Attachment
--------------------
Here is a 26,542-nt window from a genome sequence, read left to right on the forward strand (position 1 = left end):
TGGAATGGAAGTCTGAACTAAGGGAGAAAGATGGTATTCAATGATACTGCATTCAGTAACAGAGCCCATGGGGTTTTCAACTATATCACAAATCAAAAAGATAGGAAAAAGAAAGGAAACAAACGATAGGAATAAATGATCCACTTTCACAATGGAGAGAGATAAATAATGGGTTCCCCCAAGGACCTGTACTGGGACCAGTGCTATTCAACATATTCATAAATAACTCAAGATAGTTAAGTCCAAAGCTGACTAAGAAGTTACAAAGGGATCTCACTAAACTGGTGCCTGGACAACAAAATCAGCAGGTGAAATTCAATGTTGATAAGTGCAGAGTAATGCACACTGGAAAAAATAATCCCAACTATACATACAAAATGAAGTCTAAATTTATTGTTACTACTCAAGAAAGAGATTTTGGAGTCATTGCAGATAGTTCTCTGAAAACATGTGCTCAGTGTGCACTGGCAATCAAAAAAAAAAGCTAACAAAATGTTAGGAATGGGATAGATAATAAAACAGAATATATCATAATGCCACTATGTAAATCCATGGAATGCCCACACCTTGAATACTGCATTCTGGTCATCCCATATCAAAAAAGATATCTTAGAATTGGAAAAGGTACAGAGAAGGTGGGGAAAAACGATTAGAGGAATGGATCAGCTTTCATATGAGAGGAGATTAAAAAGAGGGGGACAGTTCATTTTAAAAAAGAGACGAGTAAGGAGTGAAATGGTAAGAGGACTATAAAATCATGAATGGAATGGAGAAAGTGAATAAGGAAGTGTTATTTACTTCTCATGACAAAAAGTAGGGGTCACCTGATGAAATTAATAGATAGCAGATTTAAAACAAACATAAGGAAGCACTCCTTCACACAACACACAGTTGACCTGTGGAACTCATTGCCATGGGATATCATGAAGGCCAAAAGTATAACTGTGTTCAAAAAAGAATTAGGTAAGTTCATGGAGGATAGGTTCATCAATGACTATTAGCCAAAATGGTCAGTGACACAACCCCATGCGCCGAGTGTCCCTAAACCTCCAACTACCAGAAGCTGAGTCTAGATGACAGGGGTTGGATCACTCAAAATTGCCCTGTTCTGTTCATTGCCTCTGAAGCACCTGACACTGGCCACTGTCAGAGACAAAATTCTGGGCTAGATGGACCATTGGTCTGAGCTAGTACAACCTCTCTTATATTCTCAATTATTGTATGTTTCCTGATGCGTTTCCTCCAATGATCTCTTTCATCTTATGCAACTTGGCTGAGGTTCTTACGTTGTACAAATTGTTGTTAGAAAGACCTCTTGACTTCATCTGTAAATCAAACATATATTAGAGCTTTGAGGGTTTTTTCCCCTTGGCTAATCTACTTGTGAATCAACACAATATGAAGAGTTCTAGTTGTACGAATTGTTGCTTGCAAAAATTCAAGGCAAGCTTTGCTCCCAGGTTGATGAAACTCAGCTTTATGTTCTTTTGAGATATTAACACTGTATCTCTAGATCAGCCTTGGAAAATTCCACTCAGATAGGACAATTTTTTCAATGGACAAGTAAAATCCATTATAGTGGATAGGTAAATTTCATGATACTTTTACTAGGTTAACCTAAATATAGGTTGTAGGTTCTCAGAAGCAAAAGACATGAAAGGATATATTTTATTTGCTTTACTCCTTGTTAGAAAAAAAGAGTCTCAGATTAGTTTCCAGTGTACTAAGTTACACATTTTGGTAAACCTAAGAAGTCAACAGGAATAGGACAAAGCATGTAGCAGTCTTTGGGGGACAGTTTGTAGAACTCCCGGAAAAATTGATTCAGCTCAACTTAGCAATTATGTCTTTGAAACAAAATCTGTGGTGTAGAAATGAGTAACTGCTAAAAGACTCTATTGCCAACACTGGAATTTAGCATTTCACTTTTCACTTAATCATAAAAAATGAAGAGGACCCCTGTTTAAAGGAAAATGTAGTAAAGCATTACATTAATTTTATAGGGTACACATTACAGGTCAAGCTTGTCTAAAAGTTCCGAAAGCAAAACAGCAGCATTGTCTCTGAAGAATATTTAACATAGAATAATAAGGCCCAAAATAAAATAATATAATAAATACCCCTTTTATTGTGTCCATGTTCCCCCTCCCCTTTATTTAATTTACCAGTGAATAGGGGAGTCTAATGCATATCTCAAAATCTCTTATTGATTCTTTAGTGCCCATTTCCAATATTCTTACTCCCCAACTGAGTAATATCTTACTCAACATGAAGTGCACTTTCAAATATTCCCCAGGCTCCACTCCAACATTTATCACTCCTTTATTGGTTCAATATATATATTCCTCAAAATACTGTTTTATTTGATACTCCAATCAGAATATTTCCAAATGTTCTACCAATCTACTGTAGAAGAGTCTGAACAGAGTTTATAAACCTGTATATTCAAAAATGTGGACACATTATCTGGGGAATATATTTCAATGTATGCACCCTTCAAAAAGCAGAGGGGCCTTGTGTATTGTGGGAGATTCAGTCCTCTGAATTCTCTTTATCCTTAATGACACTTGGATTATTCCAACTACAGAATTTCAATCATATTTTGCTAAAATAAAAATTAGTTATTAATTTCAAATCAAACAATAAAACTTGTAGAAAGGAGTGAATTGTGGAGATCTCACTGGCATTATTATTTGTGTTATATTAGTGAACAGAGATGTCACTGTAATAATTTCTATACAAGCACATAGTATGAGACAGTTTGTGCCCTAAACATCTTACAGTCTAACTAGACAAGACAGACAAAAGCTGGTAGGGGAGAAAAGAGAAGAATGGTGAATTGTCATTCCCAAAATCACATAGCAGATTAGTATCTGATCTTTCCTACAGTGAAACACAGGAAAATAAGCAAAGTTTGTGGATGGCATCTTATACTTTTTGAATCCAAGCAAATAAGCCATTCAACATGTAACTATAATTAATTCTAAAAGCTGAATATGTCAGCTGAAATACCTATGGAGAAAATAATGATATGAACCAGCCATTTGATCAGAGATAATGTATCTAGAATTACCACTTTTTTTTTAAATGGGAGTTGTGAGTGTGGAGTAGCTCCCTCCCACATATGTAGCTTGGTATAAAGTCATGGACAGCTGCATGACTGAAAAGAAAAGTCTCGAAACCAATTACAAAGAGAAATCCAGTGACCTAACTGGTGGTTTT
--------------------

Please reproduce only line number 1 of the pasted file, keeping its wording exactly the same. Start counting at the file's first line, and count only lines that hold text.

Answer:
Here is a 26,542-nt window from a genome sequence, read left to right on the forward strand (position 1 = left end):